I am a sucker for ads on Instagram. Or more likely, they know me so well these days that they’ve gotten skilled at showing me the types of products I’ll probably want to buy. So it’s not my fault that when I saw the Shoe Cue running shoe insoles that claim to help instantly correct running form, I was intrigued enough to turn over my credit card number. If nothing else, it will make a good blog experiment and business expense.
I’ll give you my not-sponsored, unbiased, candid review of the Shoe Cue, that I bought with my own hard-earned money, so you can decide if the Shoe Cue is something you may want to try for yourself.
Shoe Cue insoles are inserts to replace your running shoe insoles. The heel is textured with bumps to provide instant feedback as to where your foot is making contact with the ground as you run —to help improve running form in real-time.
The idea is to help prevent against a heel strike, which may slow down your run and put more impact on your joints than a forefoot strike.
First impressions of the Shoe Cue:
1. They arrived in a clear zip-lock bag with a postcard. I appreciate minimalist packaging because as having worked in product development I understand that the cost of every tag, bag, paper & packaging is a part of the product price—but for the price tag of about $50 I expected a little more. It seemed a bit flimsy. Of course, it doesn’t affect my opinion of the product itself, which seems to be made from quality material, it’s just an observation.
2. I asked hubby to cut down the insoles to my shoe size because I was afraid to make an expensive trimming mistake, but he said it was easy. They fit into one pair of my shoes comfortably, but not another pair that were the same size without additional trimming. You’ll probably have to decide on one pair to use them in if you alternate between multiple running shoes.
3. I put my bare feet in the shoe to feel it against my skin for reference. The bumps at the heel weren’t extremely uncomfortable, but you can tell they’re there. The company says they feel like a massage, but I wouldn’t go that far, but I think that’s the point; it’s annoying enough that you’ll work to avoid landing on your heel.
Shoe Cue on The Run
What I Loved About Shoe Cue
They have a money-back guarantee. If you try Shoe Cue and don’t like it, they will refund your money. I didn’t try to return mine, so I can’t report on how seamless that process is, but It’s nice to know you can try the Shoe Cue without fully committing.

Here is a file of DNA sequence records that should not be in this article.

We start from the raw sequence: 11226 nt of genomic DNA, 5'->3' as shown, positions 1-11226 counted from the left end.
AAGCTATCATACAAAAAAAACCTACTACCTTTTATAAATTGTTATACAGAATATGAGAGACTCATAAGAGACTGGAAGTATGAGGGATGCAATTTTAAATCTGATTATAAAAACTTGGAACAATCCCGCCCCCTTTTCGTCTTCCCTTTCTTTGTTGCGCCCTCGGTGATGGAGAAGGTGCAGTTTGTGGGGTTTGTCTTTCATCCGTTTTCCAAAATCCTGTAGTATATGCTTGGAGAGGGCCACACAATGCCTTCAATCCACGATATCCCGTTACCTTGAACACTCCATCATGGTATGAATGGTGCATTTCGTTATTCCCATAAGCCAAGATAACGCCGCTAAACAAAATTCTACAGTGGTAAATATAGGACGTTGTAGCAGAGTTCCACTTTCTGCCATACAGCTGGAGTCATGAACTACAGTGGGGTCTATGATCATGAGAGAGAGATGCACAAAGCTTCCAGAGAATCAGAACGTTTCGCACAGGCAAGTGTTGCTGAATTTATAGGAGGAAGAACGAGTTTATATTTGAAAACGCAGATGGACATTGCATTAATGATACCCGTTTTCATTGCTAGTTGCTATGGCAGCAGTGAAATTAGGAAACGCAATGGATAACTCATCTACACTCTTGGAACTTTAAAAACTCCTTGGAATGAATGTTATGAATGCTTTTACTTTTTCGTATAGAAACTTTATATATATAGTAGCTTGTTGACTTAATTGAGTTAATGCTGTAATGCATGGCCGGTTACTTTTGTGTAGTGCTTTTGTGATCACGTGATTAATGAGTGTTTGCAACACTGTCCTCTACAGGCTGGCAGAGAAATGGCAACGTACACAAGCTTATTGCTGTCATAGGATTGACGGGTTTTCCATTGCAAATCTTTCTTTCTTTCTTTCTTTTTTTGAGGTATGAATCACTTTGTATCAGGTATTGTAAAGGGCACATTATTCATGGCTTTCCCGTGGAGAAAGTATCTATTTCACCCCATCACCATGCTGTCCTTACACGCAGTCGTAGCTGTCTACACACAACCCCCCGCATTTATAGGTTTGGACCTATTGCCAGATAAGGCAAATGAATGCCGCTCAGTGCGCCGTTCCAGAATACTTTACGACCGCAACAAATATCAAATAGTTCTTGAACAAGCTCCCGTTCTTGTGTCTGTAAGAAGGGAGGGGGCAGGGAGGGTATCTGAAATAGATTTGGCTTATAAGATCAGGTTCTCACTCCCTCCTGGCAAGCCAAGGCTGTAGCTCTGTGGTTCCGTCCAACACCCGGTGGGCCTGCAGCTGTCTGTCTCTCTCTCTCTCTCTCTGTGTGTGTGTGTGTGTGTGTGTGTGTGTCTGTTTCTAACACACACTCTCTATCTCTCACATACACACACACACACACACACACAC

The first time I wore the Shoe Cue, I was hyper-aware of my form and tried to adjust my landing so that I never felt the bumps on my heel. It felt awkward at first, but I got used it after a couple of minutes.
It’s often hard to perceive your form during the run, you may feel like you’re running correctly, but it’s hard to tell. The Shoe Cue provides feedback on the heel strike in real-time. You can feel the pressure from the texture in the heel and based on that feedback, work to make corrections on how your foot is striking the ground. The product performs as advertised.
You can adjust the pressure by the thickness of your socks. If you wear thin socks, you’ll feel it more, thicker socks if you want more subtle feedback.
They promote the idea that running is a skill, which is not widely acknowledged in the running community.
What I Didn’t Love About Shoe Cue
At about $50 I think they are a bit too expensive (maybe I’m cheap). If you don’t mind spending the money for the instant feedback, it’s great, but if you’re interested in improving your foot strike, you can film yourself running past your phone camera a few times for free. I often record myself at the track and review the footage in slow motion to review my running form and gait cycle to learn where I need to make improvements.
I found after running in them for a couple of miles that it was relatively easy to forget about or ignore the feedback, especially as I got tired or if I wore thicker socks.
Foot strike is one piece of the puzzle; it’s not the only part of the gait cycle that matters. You could be landing on your forefoot, but pushing off the back foot or reaching too far in front of your body, which can be problematic. Shoe Cue does help you with perceiving your foot strike, but there are might be other corrections needed. The Shoe Cue can’t fix everything.
Shoe Cue Review: The Verdict
Shoe Cue promises a solution to inefficient running form, but if you are hoping for a quick fix, or another way to throw money at a problem instead of doing the work, they may not be enough. It is helpful to have the instant feedback on your foot strike, and the Shoe Cue can a part of that plan if you’re willing to invest the money.
It was fun to try, and the product performs as it claims, but it’s not a one-stop-shop to perfect running form. Nothing worth having (such as faster running times, without pain or injuries) comes that easy. You have to work for it, but the work you put in will be worth it.
I like them enough to keep them; they do what they say, therefore, I won’t be returning them. I’ll use the Shoe Cue as part of my overall balanced running strategy, which includes skill work, strength training, stretching, and foam rolling.
What do you think? Have you tried? Have you seen the Shoe Cue ads on Instagram? What was the last thing you bought from an Instagram ad? What’s the weirdest?
Questions? I’d love to help.